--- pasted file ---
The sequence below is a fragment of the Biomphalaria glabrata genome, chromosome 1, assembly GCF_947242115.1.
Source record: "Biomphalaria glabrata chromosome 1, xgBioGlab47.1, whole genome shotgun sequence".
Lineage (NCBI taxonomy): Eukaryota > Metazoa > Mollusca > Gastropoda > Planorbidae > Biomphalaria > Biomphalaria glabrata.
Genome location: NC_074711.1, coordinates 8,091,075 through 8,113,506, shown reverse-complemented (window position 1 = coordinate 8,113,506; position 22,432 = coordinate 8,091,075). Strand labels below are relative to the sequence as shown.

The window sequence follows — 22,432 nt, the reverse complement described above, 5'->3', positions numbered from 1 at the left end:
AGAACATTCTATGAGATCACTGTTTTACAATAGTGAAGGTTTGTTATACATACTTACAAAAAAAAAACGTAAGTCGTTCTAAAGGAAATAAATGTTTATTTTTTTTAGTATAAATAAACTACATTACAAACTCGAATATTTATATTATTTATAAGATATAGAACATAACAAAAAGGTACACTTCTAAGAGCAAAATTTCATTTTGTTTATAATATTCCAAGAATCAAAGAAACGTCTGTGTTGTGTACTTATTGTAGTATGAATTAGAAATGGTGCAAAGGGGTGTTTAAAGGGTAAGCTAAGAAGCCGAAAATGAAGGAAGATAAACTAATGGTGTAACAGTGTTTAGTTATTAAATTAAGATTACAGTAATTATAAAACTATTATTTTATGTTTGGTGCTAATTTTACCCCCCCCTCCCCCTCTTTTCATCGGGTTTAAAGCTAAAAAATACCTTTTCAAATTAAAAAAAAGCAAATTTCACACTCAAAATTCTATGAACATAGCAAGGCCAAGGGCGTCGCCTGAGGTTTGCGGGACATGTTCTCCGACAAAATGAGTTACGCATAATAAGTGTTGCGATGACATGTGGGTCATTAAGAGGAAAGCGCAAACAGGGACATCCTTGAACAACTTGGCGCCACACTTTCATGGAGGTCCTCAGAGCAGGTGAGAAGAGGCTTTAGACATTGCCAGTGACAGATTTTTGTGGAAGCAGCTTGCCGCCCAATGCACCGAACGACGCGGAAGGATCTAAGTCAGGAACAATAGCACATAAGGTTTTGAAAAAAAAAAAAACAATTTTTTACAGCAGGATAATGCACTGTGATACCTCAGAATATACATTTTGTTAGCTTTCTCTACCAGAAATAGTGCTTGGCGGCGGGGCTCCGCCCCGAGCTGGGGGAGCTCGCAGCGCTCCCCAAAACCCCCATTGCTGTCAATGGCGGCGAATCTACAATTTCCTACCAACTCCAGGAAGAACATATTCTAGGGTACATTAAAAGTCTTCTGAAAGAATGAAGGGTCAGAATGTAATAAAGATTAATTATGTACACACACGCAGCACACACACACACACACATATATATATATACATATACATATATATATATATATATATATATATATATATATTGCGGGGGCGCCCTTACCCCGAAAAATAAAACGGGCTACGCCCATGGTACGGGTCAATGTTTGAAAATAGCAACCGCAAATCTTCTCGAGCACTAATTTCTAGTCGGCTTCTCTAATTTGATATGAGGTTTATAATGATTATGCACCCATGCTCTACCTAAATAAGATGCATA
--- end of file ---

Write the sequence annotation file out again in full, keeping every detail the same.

The sequence below is a fragment of the Biomphalaria glabrata genome, chromosome 1, assembly GCF_947242115.1.
Source record: "Biomphalaria glabrata chromosome 1, xgBioGlab47.1, whole genome shotgun sequence".
Lineage (NCBI taxonomy): Eukaryota > Metazoa > Mollusca > Gastropoda > Planorbidae > Biomphalaria > Biomphalaria glabrata.
Genome location: NC_074711.1, coordinates 8,091,075 through 8,113,506, shown reverse-complemented (window position 1 = coordinate 8,113,506; position 22,432 = coordinate 8,091,075). Strand labels below are relative to the sequence as shown.

The window sequence follows — 22,432 nt, the reverse complement described above, 5'->3', positions numbered from 1 at the left end:
AGAACATTCTATGAGATCACTGTTTTACAATAGTGAAGGTTTGTTATACATACTTACAAAAAAAAAACGTAAGTCGTTCTAAAGGAAATAAATGTTTATTTTTTTTAGTATAAATAAACTACATTACAAACTCGAATATTTATATTATTTATAAGATATAGAACATAACAAAAAGGTACACTTCTAAGAGCAAAATTTCATTTTGTTTATAATATTCCAAGAATCAAAGAAACGTCTGTGTTGTGTACTTATTGTAGTATGAATTAGAAATGGTGCAAAGGGGTGTTTAAAGGGTAAGCTAAGAAGCCGAAAATGAAGGAAGATAAACTAATGGTGTAACAGTGTTTAGTTATTAAATTAAGATTACAGTAATTATAAAACTATTATTTTATGTTTGGTGCTAATTTTACCCCCCCCTCCCCCTCTTTTCATCGGGTTTAAAGCTAAAAAATACCTTTTCAAATTAAAAAAAAGCAAATTTCACACTCAAAATTCTATGAACATAGCAAGGCCAAGGGCGTCGCCTGAGGTTTGCGGGACATGTTCTCCGACAAAATGAGTTACGCATAATAAGTGTTGCGATGACATGTGGGTCATTAAGAGGAAAGCGCAAACAGGGACATCCTTGAACAACTTGGCGCCACACTTTCATGGAGGTCCTCAGAGCAGGTGAGAAGAGGCTTTAGACATTGCCAGTGACAGATTTTTGTGGAAGCAGCTTGCCGCCCAATGCACCGAACGACGCGGAAGGATCTAAGTCAGGAACAATAGCACATAAGGTTTTGAAAAAAAAAAAAACAATTTTTTACAGCAGGATAATGCACTGTGATACCTCAGAATATACATTTTGTTAGCTTTCTCTACCAGAAATAGTGCTTGGCGGCGGGGCTCCGCCCCGAGCTGGGGGAGCTCGCAGCGCTCCCCAAAACCCCCATTGCTGTCAATGGCGGCGAATCTACAATTTCCTACCAACTCCAGGAAGAACATATTCTAGGGTACATTAAAAGTCTTCTGAAAGAATGAAGGGTCAGAATGTAATAAAGATTAATTATGTACACACACGCAGCACACACACACACACACATATATATATATACATATACATATATATATATATATATATATATATATATATATTGCGGGGGCGCCCTTACCCCGAAAAATAAAACGGGCTACGCCCATGGTACGGGTCAATGTTTGAAAATAGCAACCGCAAATCTTCTCGAGCACTAATTTCTAGTCGGCTTCTCTAATTTGATATGAGGTTTATAATGATTATGCACCCATGCTCTACCTAAATAAGATGCATA